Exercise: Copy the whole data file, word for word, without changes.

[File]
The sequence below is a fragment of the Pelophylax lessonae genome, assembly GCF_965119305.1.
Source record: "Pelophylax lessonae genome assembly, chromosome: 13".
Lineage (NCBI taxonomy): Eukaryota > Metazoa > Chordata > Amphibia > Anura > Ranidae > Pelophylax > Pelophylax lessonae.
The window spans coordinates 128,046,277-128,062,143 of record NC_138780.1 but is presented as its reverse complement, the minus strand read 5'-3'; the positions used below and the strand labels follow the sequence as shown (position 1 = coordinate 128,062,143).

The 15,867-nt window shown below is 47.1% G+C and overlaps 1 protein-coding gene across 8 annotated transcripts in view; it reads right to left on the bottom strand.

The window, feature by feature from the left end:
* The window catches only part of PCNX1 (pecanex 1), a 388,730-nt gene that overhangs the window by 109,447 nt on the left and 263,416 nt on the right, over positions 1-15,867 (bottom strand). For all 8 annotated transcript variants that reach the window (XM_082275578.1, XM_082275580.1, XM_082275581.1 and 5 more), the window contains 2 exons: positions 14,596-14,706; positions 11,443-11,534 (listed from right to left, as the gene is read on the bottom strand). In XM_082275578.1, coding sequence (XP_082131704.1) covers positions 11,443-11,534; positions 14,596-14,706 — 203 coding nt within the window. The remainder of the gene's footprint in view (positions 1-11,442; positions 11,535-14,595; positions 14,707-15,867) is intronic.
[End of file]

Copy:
The sequence below is a fragment of the Pelophylax lessonae genome, assembly GCF_965119305.1.
Source record: "Pelophylax lessonae genome assembly, chromosome: 13".
Lineage (NCBI taxonomy): Eukaryota > Metazoa > Chordata > Amphibia > Anura > Ranidae > Pelophylax > Pelophylax lessonae.
The window spans coordinates 128,046,277-128,062,143 of record NC_138780.1 but is presented as its reverse complement, the minus strand read 5'-3'; the positions used below and the strand labels follow the sequence as shown (position 1 = coordinate 128,062,143).

The 15,867-nt window shown below is 47.1% G+C and overlaps 1 protein-coding gene across 8 annotated transcripts in view; it reads right to left on the bottom strand.

The window, feature by feature from the left end:
* The window catches only part of PCNX1 (pecanex 1), a 388,730-nt gene that overhangs the window by 109,447 nt on the left and 263,416 nt on the right, over positions 1-15,867 (bottom strand). For all 8 annotated transcript variants that reach the window (XM_082275578.1, XM_082275580.1, XM_082275581.1 and 5 more), the window contains 2 exons: positions 14,596-14,706; positions 11,443-11,534 (listed from right to left, as the gene is read on the bottom strand). In XM_082275578.1, coding sequence (XP_082131704.1) covers positions 11,443-11,534; positions 14,596-14,706 — 203 coding nt within the window. The remainder of the gene's footprint in view (positions 1-11,442; positions 11,535-14,595; positions 14,707-15,867) is intronic.